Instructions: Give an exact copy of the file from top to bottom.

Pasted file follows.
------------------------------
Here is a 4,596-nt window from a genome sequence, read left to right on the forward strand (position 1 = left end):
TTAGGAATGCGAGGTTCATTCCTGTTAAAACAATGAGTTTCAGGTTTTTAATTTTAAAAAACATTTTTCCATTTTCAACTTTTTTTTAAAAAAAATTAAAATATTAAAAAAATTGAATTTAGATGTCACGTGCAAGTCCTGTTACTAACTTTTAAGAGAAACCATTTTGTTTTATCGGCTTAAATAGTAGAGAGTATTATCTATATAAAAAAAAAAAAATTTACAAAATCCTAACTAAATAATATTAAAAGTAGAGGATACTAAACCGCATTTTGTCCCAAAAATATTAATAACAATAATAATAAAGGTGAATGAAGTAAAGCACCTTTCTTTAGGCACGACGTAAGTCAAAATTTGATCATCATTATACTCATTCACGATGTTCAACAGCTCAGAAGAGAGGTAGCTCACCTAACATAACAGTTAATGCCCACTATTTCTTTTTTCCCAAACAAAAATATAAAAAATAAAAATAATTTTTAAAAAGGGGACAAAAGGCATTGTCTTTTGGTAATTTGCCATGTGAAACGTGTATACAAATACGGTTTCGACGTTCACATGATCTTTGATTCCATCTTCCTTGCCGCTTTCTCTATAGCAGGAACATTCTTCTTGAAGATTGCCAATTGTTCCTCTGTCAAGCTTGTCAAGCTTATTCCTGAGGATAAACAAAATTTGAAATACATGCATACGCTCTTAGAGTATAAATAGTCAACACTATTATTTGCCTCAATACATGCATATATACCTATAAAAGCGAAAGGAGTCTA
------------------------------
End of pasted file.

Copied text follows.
Here is a 4,596-nt window from a genome sequence, read left to right on the forward strand (position 1 = left end):
TTAGGAATGCGAGGTTCATTCCTGTTAAAACAATGAGTTTCAGGTTTTTAATTTTAAAAAACATTTTTCCATTTTCAACTTTTTTTTAAAAAAAATTAAAATATTAAAAAAATTGAATTTAGATGTCACGTGCAAGTCCTGTTACTAACTTTTAAGAGAAACCATTTTGTTTTATCGGCTTAAATAGTAGAGAGTATTATCTATATAAAAAAAAAAAAATTTACAAAATCCTAACTAAATAATATTAAAAGTAGAGGATACTAAACCGCATTTTGTCCCAAAAATATTAATAACAATAATAATAAAGGTGAATGAAGTAAAGCACCTTTCTTTAGGCACGACGTAAGTCAAAATTTGATCATCATTATACTCATTCACGATGTTCAACAGCTCAGAAGAGAGGTAGCTCACCTAACATAACAGTTAATGCCCACTATTTCTTTTTTCCCAAACAAAAATATAAAAAATAAAAATAATTTTTAAAAAGGGGACAAAAGGCATTGTCTTTTGGTAATTTGCCATGTGAAACGTGTATACAAATACGGTTTCGACGTTCACATGATCTTTGATTCCATCTTCCTTGCCGCTTTCTCTATAGCAGGAACATTCTTCTTGAAGATTGCCAATTGTTCCTCTGTCAAGCTTGTCAAGCTTATTCCTGAGGATAAACAAAATTTGAAATACATGCATACGCTCTTAGAGTATAAATAGTCAACACTATTATTTGCCTCAATACATGCATATATACCTATAAAAGCGAAAGGAGTCTA